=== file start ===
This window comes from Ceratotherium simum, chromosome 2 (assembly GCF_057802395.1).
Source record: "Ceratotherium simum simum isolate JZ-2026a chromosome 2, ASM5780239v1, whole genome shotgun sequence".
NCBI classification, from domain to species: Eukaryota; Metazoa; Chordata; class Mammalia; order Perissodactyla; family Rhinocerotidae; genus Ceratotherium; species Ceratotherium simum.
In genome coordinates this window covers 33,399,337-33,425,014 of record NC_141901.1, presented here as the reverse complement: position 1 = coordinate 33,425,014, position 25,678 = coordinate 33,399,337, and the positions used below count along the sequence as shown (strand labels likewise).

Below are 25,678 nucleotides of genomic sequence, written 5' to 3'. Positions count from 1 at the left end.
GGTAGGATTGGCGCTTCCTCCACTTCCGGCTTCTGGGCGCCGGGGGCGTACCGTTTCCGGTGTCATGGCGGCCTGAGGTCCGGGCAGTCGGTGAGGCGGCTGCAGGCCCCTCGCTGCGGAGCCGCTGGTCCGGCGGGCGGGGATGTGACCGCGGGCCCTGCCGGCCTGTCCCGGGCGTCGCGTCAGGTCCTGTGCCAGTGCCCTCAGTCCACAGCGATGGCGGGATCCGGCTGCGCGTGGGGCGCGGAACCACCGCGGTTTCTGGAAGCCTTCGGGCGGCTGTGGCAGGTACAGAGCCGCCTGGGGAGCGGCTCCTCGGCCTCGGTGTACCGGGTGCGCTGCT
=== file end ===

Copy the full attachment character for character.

This window comes from Ceratotherium simum, chromosome 2 (assembly GCF_057802395.1).
Source record: "Ceratotherium simum simum isolate JZ-2026a chromosome 2, ASM5780239v1, whole genome shotgun sequence".
NCBI classification, from domain to species: Eukaryota; Metazoa; Chordata; class Mammalia; order Perissodactyla; family Rhinocerotidae; genus Ceratotherium; species Ceratotherium simum.
In genome coordinates this window covers 33,399,337-33,425,014 of record NC_141901.1, presented here as the reverse complement: position 1 = coordinate 33,425,014, position 25,678 = coordinate 33,399,337, and the positions used below count along the sequence as shown (strand labels likewise).

Below are 25,678 nucleotides of genomic sequence, written 5' to 3'. Positions count from 1 at the left end.
GGTAGGATTGGCGCTTCCTCCACTTCCGGCTTCTGGGCGCCGGGGGCGTACCGTTTCCGGTGTCATGGCGGCCTGAGGTCCGGGCAGTCGGTGAGGCGGCTGCAGGCCCCTCGCTGCGGAGCCGCTGGTCCGGCGGGCGGGGATGTGACCGCGGGCCCTGCCGGCCTGTCCCGGGCGTCGCGTCAGGTCCTGTGCCAGTGCCCTCAGTCCACAGCGATGGCGGGATCCGGCTGCGCGTGGGGCGCGGAACCACCGCGGTTTCTGGAAGCCTTCGGGCGGCTGTGGCAGGTACAGAGCCGCCTGGGGAGCGGCTCCTCGGCCTCGGTGTACCGGGTGCGCTGCT